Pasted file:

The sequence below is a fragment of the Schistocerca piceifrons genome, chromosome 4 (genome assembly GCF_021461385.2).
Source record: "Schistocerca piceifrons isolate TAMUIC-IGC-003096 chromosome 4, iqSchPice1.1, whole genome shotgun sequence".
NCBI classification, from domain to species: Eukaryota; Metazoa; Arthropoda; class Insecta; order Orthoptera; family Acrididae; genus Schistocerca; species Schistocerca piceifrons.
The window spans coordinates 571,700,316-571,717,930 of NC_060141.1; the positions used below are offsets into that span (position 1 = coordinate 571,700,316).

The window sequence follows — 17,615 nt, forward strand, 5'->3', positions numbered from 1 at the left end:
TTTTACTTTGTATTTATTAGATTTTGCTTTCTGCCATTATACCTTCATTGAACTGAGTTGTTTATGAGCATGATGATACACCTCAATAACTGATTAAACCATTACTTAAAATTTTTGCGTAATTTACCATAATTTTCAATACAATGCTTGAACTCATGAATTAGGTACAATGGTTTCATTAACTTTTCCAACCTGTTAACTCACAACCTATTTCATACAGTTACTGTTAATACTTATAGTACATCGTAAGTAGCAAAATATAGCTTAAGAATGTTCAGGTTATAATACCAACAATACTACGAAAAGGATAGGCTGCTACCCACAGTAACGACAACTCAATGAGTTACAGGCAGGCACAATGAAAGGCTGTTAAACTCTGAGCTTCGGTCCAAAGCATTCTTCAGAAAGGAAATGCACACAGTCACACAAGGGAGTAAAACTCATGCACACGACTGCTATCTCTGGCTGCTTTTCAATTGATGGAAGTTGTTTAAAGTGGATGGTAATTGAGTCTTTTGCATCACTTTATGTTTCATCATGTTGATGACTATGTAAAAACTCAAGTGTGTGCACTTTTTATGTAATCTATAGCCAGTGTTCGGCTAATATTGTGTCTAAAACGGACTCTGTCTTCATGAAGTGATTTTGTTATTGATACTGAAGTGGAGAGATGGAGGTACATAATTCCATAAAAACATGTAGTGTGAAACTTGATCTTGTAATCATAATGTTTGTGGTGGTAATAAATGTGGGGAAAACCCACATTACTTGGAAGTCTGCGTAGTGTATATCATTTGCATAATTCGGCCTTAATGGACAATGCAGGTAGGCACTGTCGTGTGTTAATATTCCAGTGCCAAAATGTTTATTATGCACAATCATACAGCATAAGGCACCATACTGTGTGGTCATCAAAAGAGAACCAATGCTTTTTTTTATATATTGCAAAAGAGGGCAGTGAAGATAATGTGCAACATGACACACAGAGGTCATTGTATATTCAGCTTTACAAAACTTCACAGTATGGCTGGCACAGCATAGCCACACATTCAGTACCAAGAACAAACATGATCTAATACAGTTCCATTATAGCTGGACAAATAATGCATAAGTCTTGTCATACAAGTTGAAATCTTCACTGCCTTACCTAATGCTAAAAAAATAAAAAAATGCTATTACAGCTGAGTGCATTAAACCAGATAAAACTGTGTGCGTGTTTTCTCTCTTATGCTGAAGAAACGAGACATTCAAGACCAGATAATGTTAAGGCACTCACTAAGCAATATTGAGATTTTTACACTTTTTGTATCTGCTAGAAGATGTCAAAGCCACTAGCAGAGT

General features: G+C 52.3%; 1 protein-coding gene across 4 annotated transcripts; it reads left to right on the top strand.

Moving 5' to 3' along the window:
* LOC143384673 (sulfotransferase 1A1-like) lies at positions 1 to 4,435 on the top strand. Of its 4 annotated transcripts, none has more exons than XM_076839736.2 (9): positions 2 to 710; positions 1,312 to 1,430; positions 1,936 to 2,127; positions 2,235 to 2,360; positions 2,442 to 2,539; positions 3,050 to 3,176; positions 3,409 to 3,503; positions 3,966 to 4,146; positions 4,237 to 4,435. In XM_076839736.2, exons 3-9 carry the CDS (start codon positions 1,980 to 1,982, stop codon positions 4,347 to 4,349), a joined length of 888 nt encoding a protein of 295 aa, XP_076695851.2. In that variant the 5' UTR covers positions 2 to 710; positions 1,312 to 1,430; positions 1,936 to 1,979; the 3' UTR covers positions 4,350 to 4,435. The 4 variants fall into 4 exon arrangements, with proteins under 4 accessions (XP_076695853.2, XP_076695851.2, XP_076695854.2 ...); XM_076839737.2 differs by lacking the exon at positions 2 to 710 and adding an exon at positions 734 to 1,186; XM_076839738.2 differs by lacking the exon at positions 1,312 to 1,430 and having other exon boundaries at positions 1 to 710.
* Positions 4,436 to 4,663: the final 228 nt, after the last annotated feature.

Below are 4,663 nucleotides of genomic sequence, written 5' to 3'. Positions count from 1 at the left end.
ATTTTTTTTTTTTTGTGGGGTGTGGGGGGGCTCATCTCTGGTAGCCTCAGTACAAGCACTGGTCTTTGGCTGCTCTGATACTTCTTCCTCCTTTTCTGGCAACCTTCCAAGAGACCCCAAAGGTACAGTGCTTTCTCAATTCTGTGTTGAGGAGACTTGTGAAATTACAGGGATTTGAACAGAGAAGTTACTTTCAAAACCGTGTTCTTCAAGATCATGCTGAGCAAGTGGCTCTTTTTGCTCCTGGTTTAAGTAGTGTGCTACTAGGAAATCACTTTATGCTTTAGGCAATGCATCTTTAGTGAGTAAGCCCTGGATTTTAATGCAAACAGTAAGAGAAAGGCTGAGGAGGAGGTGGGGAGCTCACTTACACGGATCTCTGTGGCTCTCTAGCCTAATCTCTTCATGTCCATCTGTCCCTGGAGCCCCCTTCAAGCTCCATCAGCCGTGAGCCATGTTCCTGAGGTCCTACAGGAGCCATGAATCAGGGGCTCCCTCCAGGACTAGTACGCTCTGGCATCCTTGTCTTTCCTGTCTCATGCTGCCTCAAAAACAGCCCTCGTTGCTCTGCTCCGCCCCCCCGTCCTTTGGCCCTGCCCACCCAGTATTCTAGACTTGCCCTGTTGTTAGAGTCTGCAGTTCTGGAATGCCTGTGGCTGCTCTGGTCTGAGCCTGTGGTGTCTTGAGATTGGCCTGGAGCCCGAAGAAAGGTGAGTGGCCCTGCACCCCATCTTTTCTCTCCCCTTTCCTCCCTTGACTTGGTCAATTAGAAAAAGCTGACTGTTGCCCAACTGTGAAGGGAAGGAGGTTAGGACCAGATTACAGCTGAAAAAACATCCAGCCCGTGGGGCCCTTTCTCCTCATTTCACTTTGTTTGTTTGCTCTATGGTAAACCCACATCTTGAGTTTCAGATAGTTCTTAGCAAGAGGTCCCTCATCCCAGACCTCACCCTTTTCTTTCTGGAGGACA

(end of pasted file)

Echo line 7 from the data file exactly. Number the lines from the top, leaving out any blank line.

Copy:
General features: G+C 52.3%; 1 protein-coding gene across 4 annotated transcripts; it reads left to right on the top strand.